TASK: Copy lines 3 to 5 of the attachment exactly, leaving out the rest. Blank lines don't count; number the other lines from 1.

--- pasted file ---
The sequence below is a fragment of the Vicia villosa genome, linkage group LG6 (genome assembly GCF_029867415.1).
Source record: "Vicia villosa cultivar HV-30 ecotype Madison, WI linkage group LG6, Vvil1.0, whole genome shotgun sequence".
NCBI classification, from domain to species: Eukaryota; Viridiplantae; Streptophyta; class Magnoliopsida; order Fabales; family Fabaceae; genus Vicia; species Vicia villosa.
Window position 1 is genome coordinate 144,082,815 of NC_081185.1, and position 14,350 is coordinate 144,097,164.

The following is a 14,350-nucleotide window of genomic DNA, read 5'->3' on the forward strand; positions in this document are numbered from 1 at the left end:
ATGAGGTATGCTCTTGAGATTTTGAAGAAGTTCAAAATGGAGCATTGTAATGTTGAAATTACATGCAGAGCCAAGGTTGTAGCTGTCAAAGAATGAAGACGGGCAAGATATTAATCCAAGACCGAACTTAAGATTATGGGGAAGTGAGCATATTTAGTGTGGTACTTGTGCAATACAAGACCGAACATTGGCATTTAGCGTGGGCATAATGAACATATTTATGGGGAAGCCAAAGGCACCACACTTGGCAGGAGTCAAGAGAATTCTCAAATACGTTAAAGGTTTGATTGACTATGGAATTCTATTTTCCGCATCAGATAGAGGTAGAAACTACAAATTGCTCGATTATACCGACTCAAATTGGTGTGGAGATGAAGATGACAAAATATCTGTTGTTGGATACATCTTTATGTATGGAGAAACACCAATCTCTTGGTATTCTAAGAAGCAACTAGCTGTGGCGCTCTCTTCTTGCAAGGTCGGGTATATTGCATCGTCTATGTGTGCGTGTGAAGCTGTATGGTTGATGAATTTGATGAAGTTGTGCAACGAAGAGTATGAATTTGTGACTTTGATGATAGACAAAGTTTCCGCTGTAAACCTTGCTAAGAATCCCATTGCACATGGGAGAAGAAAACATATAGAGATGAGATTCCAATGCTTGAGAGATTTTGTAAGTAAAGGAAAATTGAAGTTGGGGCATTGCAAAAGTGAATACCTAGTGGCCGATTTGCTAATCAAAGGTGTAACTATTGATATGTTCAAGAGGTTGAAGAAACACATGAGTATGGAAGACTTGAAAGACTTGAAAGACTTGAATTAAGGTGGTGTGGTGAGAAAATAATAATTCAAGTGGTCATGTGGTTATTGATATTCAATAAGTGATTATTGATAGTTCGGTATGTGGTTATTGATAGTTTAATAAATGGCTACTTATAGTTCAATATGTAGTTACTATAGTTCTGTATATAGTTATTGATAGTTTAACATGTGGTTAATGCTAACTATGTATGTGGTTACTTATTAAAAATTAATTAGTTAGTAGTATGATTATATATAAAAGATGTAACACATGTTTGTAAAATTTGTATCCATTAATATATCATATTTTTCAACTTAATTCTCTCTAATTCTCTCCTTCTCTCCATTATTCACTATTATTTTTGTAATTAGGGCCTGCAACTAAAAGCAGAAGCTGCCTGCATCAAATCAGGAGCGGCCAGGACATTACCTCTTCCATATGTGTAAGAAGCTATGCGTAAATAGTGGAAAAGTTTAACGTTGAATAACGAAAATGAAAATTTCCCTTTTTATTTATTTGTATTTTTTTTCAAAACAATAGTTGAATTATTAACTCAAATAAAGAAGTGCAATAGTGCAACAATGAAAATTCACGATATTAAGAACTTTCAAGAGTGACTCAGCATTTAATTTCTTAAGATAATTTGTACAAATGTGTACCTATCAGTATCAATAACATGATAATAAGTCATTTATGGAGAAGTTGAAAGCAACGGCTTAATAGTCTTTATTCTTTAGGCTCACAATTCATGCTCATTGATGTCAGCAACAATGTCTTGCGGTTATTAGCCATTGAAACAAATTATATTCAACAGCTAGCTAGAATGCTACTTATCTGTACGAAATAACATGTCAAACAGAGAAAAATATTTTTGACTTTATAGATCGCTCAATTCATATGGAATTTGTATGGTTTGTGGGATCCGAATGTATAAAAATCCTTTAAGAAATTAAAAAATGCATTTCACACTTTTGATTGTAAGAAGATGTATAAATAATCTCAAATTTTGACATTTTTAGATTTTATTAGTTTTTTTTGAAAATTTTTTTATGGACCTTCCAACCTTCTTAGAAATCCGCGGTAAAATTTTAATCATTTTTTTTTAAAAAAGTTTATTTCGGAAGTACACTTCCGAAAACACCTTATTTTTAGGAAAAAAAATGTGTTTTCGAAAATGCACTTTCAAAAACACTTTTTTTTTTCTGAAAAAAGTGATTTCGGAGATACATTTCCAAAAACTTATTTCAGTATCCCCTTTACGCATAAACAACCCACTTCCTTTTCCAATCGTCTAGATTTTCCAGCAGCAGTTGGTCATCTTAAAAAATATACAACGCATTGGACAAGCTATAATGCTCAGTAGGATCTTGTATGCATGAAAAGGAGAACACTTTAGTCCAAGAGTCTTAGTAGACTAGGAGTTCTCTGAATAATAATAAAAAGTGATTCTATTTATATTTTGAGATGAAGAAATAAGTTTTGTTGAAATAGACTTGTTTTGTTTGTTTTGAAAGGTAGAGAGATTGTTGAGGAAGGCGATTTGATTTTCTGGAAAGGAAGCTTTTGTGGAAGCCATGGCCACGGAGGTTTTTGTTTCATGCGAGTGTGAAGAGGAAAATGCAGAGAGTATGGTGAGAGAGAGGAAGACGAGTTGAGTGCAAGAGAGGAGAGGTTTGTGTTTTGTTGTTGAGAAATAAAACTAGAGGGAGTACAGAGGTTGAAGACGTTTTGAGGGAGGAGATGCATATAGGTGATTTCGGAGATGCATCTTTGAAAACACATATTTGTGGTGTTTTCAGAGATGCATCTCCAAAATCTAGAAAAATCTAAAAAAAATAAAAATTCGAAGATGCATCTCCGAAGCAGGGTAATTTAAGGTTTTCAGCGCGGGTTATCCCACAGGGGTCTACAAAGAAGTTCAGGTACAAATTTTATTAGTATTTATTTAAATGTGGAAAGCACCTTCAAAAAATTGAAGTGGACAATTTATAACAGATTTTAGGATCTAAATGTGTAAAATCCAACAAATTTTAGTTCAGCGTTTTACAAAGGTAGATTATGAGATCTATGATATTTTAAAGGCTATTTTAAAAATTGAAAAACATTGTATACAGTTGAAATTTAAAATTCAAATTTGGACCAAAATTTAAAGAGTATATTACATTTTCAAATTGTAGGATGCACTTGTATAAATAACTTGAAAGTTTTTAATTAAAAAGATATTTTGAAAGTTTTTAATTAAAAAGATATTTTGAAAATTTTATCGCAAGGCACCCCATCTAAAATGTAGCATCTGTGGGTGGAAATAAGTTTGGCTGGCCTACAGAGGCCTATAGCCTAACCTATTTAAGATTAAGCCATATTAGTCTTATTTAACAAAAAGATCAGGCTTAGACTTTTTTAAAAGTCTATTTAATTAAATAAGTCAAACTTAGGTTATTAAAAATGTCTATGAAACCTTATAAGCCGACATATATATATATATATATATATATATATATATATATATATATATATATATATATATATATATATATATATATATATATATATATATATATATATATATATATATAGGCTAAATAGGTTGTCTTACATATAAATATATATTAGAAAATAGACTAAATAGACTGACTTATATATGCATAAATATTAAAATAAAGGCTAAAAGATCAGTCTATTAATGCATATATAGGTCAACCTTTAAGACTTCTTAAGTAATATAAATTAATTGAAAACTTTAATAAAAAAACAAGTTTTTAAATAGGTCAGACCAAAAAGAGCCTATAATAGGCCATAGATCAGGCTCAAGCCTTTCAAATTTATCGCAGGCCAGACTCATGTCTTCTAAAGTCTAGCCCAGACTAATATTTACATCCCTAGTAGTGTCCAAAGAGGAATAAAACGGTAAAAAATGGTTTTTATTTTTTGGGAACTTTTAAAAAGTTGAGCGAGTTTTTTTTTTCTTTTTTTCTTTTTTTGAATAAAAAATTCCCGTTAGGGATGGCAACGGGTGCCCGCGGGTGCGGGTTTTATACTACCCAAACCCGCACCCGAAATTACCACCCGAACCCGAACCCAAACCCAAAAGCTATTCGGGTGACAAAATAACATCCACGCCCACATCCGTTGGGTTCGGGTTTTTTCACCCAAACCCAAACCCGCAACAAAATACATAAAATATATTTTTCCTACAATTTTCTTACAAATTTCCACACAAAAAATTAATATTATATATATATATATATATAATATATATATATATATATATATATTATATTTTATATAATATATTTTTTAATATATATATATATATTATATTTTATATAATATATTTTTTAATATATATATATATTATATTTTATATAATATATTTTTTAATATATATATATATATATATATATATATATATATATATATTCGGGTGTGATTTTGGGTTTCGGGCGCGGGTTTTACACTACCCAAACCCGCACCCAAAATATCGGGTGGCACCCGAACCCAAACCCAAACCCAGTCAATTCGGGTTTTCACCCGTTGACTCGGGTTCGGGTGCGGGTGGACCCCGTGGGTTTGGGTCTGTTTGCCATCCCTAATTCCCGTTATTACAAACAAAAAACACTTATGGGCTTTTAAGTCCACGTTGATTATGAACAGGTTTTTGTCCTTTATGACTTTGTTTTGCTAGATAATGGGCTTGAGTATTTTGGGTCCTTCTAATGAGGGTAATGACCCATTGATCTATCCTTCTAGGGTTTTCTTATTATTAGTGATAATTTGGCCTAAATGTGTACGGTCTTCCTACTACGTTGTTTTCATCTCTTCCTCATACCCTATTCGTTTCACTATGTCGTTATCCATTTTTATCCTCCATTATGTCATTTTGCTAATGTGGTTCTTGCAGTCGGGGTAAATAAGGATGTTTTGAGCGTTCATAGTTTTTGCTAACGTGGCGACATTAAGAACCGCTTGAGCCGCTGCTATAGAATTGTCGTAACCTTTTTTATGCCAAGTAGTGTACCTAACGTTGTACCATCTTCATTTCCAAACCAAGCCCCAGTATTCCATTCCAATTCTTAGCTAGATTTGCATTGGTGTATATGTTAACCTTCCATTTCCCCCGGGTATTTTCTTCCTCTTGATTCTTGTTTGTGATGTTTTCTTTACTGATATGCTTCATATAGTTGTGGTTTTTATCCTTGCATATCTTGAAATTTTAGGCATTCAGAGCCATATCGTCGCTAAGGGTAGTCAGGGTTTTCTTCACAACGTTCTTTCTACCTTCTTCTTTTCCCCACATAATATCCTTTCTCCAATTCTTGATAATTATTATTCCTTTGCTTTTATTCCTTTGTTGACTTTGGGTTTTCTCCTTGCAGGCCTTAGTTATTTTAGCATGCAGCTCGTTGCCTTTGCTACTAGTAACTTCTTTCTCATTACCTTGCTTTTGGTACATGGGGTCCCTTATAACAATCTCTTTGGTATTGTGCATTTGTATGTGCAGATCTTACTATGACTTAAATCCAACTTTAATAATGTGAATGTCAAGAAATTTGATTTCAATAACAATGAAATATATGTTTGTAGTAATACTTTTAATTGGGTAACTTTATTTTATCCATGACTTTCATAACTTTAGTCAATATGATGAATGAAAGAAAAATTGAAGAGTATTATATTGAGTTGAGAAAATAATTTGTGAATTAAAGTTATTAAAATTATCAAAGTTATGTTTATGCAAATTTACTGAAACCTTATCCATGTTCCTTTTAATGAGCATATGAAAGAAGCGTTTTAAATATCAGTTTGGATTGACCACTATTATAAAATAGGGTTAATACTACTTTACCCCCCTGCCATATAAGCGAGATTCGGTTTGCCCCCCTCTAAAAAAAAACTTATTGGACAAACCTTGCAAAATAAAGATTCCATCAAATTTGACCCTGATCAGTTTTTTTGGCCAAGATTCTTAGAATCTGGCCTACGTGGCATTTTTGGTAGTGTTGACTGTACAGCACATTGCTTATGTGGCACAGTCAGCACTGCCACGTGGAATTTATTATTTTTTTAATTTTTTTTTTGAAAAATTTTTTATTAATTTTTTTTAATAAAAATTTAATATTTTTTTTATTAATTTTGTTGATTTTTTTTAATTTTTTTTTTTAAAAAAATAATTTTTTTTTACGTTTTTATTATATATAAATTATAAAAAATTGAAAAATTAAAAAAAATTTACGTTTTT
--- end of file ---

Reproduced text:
NCBI classification, from domain to species: Eukaryota; Viridiplantae; Streptophyta; class Magnoliopsida; order Fabales; family Fabaceae; genus Vicia; species Vicia villosa.
Window position 1 is genome coordinate 144,082,815 of NC_081185.1, and position 14,350 is coordinate 144,097,164.

The following is a 14,350-nucleotide window of genomic DNA, read 5'->3' on the forward strand; positions in this document are numbered from 1 at the left end: